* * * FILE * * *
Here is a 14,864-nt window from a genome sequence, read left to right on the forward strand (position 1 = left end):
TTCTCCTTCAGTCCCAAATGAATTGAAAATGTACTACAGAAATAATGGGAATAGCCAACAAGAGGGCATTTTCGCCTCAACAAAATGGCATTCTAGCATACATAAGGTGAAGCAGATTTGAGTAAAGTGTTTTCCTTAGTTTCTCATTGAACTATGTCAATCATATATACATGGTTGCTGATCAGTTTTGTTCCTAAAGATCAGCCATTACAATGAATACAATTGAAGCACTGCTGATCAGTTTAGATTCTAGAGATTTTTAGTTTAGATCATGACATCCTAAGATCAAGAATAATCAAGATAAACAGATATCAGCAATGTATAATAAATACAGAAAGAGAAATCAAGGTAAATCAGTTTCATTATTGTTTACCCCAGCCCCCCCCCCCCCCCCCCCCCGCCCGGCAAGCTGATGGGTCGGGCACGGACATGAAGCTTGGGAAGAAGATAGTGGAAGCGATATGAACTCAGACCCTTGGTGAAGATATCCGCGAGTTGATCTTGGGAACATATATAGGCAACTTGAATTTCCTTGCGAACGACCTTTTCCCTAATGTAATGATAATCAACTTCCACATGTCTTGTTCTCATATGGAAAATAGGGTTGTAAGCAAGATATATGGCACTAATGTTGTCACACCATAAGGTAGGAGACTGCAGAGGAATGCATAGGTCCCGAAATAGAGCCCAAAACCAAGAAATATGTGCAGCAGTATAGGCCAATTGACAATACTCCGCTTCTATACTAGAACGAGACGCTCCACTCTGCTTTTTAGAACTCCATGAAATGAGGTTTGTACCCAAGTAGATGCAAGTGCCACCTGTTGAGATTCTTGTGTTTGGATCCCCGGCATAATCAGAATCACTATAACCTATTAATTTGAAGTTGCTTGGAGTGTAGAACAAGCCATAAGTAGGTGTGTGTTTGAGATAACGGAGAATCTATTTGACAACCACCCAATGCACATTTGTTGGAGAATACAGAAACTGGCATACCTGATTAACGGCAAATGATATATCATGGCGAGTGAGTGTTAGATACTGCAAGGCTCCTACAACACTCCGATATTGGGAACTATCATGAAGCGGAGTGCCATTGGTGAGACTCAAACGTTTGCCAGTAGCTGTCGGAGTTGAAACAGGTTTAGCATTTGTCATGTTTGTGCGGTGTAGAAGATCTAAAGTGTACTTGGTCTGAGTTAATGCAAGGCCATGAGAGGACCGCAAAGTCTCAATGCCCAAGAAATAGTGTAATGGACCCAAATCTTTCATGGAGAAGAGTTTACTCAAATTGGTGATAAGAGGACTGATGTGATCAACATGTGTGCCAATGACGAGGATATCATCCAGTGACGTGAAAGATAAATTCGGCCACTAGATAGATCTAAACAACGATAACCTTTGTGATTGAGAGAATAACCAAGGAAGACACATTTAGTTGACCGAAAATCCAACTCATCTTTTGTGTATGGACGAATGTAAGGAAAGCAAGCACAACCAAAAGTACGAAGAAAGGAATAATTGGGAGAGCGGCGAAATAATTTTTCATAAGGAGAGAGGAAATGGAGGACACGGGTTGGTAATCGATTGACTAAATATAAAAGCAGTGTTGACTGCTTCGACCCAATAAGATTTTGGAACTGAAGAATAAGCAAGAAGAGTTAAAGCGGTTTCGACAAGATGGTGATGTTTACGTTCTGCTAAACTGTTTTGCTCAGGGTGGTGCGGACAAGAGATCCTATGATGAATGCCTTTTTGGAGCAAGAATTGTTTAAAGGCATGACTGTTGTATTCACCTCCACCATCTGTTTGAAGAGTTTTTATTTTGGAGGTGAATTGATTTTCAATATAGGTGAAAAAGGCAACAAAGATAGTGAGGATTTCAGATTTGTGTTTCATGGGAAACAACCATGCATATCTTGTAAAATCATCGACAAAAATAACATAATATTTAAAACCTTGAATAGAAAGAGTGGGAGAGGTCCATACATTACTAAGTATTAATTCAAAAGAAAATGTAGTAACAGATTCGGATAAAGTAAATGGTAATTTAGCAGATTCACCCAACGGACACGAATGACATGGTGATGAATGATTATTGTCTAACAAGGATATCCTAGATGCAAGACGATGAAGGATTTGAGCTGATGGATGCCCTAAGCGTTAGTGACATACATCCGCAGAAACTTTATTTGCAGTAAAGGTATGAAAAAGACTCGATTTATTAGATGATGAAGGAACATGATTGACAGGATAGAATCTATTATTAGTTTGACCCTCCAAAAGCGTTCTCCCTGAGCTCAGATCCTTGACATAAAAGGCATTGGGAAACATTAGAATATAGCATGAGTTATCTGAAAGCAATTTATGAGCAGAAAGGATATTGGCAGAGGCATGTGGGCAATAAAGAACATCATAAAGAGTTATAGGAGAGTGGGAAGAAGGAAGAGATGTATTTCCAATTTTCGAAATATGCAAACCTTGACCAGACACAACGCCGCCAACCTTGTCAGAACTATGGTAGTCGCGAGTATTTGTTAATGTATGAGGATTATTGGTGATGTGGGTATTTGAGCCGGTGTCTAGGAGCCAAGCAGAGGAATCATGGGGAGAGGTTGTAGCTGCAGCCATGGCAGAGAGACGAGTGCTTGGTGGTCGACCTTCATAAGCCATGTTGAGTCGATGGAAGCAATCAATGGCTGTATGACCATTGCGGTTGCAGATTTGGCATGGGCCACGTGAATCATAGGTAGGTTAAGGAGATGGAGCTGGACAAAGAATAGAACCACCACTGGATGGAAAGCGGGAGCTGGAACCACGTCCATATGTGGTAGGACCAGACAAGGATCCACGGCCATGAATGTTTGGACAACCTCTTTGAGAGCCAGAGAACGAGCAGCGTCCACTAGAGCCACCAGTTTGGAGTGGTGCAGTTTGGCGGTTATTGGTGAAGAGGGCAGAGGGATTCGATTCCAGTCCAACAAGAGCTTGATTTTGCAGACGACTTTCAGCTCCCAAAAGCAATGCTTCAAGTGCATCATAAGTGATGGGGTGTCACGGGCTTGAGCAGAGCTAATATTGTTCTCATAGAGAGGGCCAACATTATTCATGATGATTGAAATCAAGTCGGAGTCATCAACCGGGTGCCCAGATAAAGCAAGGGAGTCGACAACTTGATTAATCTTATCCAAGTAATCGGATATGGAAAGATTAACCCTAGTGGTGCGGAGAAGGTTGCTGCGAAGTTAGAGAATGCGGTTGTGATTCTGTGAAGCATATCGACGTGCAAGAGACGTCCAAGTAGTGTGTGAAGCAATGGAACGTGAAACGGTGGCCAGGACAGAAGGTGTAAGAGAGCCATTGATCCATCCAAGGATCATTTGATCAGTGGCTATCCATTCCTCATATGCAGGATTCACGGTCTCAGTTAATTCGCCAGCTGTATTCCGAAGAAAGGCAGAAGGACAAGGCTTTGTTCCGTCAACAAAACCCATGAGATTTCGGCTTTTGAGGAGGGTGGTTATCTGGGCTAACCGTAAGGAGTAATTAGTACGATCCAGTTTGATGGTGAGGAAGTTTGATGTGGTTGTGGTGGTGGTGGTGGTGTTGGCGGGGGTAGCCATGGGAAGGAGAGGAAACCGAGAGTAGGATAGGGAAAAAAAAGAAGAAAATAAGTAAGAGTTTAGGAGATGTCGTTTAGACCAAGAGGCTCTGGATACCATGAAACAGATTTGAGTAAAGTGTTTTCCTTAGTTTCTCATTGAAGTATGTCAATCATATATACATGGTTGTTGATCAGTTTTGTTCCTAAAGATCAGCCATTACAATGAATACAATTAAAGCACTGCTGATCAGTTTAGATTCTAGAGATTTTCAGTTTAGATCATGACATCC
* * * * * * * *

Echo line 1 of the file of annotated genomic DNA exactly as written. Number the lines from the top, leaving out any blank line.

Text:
Here is a 14,864-nt window from a genome sequence, read left to right on the forward strand (position 1 = left end):